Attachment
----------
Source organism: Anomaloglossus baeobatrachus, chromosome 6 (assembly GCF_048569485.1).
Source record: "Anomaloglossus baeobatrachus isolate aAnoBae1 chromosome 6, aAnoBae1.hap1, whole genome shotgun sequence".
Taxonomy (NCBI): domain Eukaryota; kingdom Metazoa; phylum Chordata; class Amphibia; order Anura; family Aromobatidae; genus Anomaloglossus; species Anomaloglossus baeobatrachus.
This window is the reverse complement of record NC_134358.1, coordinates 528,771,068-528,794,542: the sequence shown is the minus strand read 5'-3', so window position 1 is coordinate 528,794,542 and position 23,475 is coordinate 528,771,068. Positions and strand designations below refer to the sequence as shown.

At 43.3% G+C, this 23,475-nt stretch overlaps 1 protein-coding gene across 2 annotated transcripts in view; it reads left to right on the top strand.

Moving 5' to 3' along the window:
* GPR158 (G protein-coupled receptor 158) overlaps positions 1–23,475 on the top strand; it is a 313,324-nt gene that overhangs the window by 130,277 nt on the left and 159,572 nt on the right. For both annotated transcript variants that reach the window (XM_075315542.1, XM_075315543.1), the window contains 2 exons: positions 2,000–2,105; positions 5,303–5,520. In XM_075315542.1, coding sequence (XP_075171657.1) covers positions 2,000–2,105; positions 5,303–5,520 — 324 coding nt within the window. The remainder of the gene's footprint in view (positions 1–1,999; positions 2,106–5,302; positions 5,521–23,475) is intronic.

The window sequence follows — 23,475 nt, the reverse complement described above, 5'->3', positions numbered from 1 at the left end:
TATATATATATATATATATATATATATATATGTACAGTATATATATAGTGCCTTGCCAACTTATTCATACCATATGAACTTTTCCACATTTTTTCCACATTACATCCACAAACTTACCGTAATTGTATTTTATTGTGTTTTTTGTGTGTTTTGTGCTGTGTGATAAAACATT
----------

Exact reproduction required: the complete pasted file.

Source organism: Anomaloglossus baeobatrachus, chromosome 6 (assembly GCF_048569485.1).
Source record: "Anomaloglossus baeobatrachus isolate aAnoBae1 chromosome 6, aAnoBae1.hap1, whole genome shotgun sequence".
Taxonomy (NCBI): domain Eukaryota; kingdom Metazoa; phylum Chordata; class Amphibia; order Anura; family Aromobatidae; genus Anomaloglossus; species Anomaloglossus baeobatrachus.
This window is the reverse complement of record NC_134358.1, coordinates 528,771,068-528,794,542: the sequence shown is the minus strand read 5'-3', so window position 1 is coordinate 528,794,542 and position 23,475 is coordinate 528,771,068. Positions and strand designations below refer to the sequence as shown.

At 43.3% G+C, this 23,475-nt stretch overlaps 1 protein-coding gene across 2 annotated transcripts in view; it reads left to right on the top strand.

Moving 5' to 3' along the window:
* GPR158 (G protein-coupled receptor 158) overlaps positions 1–23,475 on the top strand; it is a 313,324-nt gene that overhangs the window by 130,277 nt on the left and 159,572 nt on the right. For both annotated transcript variants that reach the window (XM_075315542.1, XM_075315543.1), the window contains 2 exons: positions 2,000–2,105; positions 5,303–5,520. In XM_075315542.1, coding sequence (XP_075171657.1) covers positions 2,000–2,105; positions 5,303–5,520 — 324 coding nt within the window. The remainder of the gene's footprint in view (positions 1–1,999; positions 2,106–5,302; positions 5,521–23,475) is intronic.

The window sequence follows — 23,475 nt, the reverse complement described above, 5'->3', positions numbered from 1 at the left end:
TATATATATATATATATATATATATATATATGTACAGTATATATATAGTGCCTTGCCAACTTATTCATACCATATGAACTTTTCCACATTTTTTCCACATTACATCCACAAACTTACCGTAATTGTATTTTATTGTGTTTTTTGTGTGTTTTGTGCTGTGTGATAAAACATT